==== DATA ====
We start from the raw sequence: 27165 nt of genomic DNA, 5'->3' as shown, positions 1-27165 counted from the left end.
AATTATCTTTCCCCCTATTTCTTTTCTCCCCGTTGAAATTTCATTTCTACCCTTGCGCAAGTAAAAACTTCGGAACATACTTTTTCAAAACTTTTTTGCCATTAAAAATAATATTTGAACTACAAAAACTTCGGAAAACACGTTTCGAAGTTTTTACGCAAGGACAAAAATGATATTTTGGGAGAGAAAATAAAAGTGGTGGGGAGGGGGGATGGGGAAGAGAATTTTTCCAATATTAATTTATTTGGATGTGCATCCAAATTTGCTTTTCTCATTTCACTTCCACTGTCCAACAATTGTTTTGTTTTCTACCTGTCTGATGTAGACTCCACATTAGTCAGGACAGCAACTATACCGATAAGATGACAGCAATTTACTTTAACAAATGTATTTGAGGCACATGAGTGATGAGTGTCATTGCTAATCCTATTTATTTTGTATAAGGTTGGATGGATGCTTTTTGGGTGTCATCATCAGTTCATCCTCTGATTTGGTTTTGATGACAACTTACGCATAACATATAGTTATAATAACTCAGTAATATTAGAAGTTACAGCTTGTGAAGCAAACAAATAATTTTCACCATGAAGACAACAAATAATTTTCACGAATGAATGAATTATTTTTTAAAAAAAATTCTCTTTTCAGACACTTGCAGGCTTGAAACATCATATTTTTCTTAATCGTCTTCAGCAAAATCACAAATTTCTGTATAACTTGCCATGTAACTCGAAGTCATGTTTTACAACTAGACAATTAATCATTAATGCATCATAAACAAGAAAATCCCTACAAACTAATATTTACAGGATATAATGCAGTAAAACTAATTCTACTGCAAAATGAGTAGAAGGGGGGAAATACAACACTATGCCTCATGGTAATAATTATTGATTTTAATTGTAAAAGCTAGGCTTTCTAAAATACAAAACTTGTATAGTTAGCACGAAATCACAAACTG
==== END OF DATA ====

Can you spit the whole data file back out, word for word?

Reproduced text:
We start from the raw sequence: 27165 nt of genomic DNA, 5'->3' as shown, positions 1-27165 counted from the left end.
AATTATCTTTCCCCCTATTTCTTTTCTCCCCGTTGAAATTTCATTTCTACCCTTGCGCAAGTAAAAACTTCGGAACATACTTTTTCAAAACTTTTTTGCCATTAAAAATAATATTTGAACTACAAAAACTTCGGAAAACACGTTTCGAAGTTTTTACGCAAGGACAAAAATGATATTTTGGGAGAGAAAATAAAAGTGGTGGGGAGGGGGGATGGGGAAGAGAATTTTTCCAATATTAATTTATTTGGATGTGCATCCAAATTTGCTTTTCTCATTTCACTTCCACTGTCCAACAATTGTTTTGTTTTCTACCTGTCTGATGTAGACTCCACATTAGTCAGGACAGCAACTATACCGATAAGATGACAGCAATTTACTTTAACAAATGTATTTGAGGCACATGAGTGATGAGTGTCATTGCTAATCCTATTTATTTTGTATAAGGTTGGATGGATGCTTTTTGGGTGTCATCATCAGTTCATCCTCTGATTTGGTTTTGATGACAACTTACGCATAACATATAGTTATAATAACTCAGTAATATTAGAAGTTACAGCTTGTGAAGCAAACAAATAATTTTCACCATGAAGACAACAAATAATTTTCACGAATGAATGAATTATTTTTTAAAAAAAATTCTCTTTTCAGACACTTGCAGGCTTGAAACATCATATTTTTCTTAATCGTCTTCAGCAAAATCACAAATTTCTGTATAACTTGCCATGTAACTCGAAGTCATGTTTTACAACTAGACAATTAATCATTAATGCATCATAAACAAGAAAATCCCTACAAACTAATATTTACAGGATATAATGCAGTAAAACTAATTCTACTGCAAAATGAGTAGAAGGGGGGAAATACAACACTATGCCTCATGGTAATAATTATTGATTTTAATTGTAAAAGCTAGGCTTTCTAAAATACAAAACTTGTATAGTTAGCACGAAATCACAAACTG